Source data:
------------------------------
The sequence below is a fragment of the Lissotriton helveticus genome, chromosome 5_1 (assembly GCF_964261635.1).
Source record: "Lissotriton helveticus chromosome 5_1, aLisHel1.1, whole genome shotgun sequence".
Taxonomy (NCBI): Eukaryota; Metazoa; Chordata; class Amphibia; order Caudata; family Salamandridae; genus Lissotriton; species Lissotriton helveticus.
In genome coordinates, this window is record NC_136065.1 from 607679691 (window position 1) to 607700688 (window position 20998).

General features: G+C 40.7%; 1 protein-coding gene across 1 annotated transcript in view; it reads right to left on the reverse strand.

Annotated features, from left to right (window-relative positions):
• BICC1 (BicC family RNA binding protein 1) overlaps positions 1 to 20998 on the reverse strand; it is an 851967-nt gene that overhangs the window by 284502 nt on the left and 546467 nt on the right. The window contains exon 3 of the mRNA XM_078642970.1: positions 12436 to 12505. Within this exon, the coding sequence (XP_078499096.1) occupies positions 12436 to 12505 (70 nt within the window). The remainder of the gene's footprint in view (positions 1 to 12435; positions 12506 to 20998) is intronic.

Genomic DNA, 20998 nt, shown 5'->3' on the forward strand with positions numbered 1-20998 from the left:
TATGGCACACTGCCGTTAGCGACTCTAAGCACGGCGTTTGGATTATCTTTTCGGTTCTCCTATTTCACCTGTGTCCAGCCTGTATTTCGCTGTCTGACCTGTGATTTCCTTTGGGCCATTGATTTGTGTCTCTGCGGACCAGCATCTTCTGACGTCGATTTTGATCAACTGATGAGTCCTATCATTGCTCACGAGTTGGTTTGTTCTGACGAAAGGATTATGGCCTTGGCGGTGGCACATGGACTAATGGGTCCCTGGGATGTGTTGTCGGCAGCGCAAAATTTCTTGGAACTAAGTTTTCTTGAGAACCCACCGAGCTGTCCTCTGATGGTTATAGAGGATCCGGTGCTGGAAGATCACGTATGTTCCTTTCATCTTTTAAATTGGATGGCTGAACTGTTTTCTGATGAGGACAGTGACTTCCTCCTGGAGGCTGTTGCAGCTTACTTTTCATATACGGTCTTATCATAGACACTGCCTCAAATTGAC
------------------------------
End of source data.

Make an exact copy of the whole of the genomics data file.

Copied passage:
The sequence below is a fragment of the Lissotriton helveticus genome, chromosome 5_1 (assembly GCF_964261635.1).
Source record: "Lissotriton helveticus chromosome 5_1, aLisHel1.1, whole genome shotgun sequence".
Taxonomy (NCBI): Eukaryota; Metazoa; Chordata; class Amphibia; order Caudata; family Salamandridae; genus Lissotriton; species Lissotriton helveticus.
In genome coordinates, this window is record NC_136065.1 from 607679691 (window position 1) to 607700688 (window position 20998).

General features: G+C 40.7%; 1 protein-coding gene across 1 annotated transcript in view; it reads right to left on the reverse strand.

Annotated features, from left to right (window-relative positions):
• BICC1 (BicC family RNA binding protein 1) overlaps positions 1 to 20998 on the reverse strand; it is an 851967-nt gene that overhangs the window by 284502 nt on the left and 546467 nt on the right. The window contains exon 3 of the mRNA XM_078642970.1: positions 12436 to 12505. Within this exon, the coding sequence (XP_078499096.1) occupies positions 12436 to 12505 (70 nt within the window). The remainder of the gene's footprint in view (positions 1 to 12435; positions 12506 to 20998) is intronic.

Genomic DNA, 20998 nt, shown 5'->3' on the forward strand with positions numbered 1-20998 from the left:
TATGGCACACTGCCGTTAGCGACTCTAAGCACGGCGTTTGGATTATCTTTTCGGTTCTCCTATTTCACCTGTGTCCAGCCTGTATTTCGCTGTCTGACCTGTGATTTCCTTTGGGCCATTGATTTGTGTCTCTGCGGACCAGCATCTTCTGACGTCGATTTTGATCAACTGATGAGTCCTATCATTGCTCACGAGTTGGTTTGTTCTGACGAAAGGATTATGGCCTTGGCGGTGGCACATGGACTAATGGGTCCCTGGGATGTGTTGTCGGCAGCGCAAAATTTCTTGGAACTAAGTTTTCTTGAGAACCCACCGAGCTGTCCTCTGATGGTTATAGAGGATCCGGTGCTGGAAGATCACGTATGTTCCTTTCATCTTTTAAATTGGATGGCTGAACTGTTTTCTGATGAGGACAGTGACTTCCTCCTGGAGGCTGTTGCAGCTTACTTTTCATATACGGTCTTATCATAGACACTGCCTCAAATTGAC